This is very timely, since there is currently a shortage of almost midwives across the country RCM , compounded by the ever-increasing birth rate, with , babies born in Office for National Statistics , and the fact that the midwifery profession has an ageing workforce approaching retirement.
However, despite the increase in the number of applications for midwifery training from 31, in to 37, in UCAS , the majority of people still do not fully understand the role of the midwife.
The International Confederation of Midwives ICM stresses that birth is a normal physiological process, and midwifery practice is identified as being both. This care includes preventative measures, the promotion of normal birth, the detection of complications in mother and child, the accessing of medical care or other appropriate assistance and the carrying out of emergency measures.
The midwife has an important task in health counselling and education, not only for the woman, but also within the family and the community. ICM No-one, other than a midwife or doctor, or one in training under supervision, is legally permitted to practise midwifery or to be the sole provider of care for a woman during pregnancy, labour or the postnatal period.
In the s, it was still necessary to train as a nurse first and then to undertake a post-registration course to become a midwife. Since the s midwifery has been classified as a completely separate profession and a nursing qualification is not a pre-requisite.
Midwifery is not nursing, although it includes some aspects of nursing care, for example, during labour or after a Caesarean. Whilst Call the Midwife is an accurate reflection of midwifery at that time, it does nothing to convince the public that modern midwifery is a discrete profession and that midwives are autonomous practitioners.
It is heartening to see the increase in the number of applications for midwifery, but applicants have about a chance of obtaining a university place for midwifery. Viewed online at www.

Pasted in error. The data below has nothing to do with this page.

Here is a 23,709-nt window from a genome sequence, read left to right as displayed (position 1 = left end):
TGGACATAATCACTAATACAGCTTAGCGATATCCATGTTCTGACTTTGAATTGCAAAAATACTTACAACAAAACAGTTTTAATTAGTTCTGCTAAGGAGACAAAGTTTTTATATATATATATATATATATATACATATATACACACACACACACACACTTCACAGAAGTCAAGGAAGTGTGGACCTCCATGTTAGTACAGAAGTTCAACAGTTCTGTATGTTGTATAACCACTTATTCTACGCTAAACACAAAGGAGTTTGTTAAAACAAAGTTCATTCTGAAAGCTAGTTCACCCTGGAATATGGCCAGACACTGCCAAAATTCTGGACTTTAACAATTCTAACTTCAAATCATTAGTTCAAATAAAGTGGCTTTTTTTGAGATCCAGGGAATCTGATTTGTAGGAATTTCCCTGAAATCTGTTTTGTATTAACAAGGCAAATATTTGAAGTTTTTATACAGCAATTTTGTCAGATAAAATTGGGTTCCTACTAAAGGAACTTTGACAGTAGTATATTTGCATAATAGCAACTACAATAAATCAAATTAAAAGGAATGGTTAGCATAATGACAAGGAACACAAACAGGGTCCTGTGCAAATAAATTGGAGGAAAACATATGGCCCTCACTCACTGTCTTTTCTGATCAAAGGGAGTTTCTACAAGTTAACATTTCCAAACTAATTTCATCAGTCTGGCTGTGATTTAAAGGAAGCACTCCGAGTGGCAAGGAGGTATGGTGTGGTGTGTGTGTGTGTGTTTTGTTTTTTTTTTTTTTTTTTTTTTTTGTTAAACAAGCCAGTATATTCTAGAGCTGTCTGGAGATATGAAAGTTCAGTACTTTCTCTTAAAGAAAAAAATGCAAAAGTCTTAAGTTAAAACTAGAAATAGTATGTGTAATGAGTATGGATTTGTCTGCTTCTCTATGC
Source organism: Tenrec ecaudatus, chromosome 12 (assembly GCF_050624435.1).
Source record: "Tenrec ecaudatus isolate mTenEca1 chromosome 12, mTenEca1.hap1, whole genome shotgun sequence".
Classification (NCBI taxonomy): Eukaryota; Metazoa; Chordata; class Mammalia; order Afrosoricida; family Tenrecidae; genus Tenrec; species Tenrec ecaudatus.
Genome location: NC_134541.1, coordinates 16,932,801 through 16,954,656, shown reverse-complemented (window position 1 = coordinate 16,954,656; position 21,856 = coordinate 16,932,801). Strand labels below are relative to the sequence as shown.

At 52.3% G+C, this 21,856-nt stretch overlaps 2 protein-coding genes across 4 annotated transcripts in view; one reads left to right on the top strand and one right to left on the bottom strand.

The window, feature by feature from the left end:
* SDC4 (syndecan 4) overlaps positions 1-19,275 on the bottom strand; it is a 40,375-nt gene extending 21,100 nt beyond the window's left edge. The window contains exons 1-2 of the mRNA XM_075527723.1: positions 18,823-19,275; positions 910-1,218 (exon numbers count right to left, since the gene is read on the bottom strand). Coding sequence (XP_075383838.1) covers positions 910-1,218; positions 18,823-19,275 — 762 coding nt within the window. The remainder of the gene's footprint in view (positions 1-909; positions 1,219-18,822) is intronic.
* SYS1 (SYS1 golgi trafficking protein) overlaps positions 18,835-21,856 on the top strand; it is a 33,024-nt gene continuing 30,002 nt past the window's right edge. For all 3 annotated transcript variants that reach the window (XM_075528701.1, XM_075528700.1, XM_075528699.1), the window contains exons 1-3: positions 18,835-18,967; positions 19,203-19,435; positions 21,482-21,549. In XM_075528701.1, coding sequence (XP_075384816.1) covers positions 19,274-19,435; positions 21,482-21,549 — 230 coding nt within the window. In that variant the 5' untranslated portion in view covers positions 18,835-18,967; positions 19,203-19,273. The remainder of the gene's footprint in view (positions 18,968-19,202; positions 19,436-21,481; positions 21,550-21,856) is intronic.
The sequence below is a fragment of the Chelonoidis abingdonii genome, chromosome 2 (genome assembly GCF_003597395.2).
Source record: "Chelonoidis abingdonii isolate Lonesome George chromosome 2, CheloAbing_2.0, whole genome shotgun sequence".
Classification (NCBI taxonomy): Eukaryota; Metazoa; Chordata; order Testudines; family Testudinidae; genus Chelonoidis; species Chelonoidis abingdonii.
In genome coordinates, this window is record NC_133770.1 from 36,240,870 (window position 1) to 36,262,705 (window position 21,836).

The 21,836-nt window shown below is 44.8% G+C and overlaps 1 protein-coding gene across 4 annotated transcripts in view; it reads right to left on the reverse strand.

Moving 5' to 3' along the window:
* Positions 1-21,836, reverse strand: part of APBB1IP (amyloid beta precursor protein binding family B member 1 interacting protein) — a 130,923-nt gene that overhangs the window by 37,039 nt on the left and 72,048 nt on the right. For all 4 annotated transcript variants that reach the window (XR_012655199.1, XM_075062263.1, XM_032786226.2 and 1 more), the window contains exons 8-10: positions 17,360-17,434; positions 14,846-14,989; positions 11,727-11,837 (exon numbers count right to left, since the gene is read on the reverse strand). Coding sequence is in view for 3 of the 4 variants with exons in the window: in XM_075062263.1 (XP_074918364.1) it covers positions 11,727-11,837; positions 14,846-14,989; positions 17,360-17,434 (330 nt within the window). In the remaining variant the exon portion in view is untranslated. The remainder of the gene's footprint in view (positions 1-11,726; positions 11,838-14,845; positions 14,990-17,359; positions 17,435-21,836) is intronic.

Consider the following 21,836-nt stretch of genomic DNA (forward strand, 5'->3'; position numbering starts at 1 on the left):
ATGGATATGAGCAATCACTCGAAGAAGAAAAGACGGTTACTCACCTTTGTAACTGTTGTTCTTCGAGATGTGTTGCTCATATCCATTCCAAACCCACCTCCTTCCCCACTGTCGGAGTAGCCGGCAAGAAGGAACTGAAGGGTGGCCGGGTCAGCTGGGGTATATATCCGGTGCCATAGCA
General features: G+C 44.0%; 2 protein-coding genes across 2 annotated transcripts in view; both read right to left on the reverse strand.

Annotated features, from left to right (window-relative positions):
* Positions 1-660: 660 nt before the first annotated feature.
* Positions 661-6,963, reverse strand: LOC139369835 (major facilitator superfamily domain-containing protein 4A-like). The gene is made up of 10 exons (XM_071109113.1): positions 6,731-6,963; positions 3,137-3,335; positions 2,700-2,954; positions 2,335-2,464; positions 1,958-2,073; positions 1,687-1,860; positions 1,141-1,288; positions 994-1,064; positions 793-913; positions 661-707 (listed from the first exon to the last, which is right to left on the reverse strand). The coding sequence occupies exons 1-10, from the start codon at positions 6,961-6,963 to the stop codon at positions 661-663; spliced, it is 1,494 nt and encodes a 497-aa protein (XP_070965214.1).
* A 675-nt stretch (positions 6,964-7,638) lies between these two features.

Excellence in Maternity Services: maternity improvement programmes viewed online at www. National Perinatal Epidemiology Unit.
The Birthplace Cohort Study Viewed online at www. Expectancy offers a Preparation for Midwifery Studies course for aspiring midwives to help them prepare for interview and as an introduction to midwifery education and practice.
Public approval of midwives book
See www. Denise has written several professional textbooks and over 40 journal papers, as well as two books for expectant mothers. She is regularly consulted by the Royal Colleges of Midwives and of Nursing on complementary medicine. She has recently been appointed Chair of the Education and Standards Committee of the Federation of Antenatal Educators and its Consultant on maternity complementary therapies.
She may be contacted via info expectancy. Fine quality flower essences international ranges to help promote vitality and emotional well-being. Massage, sports injury, holistic, healthcare and specialists books written by leaders in their field. Migra-Cap - a unique migraine cure also offering pain relief during pregnancy.
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The culture war between doctors and midwives, explained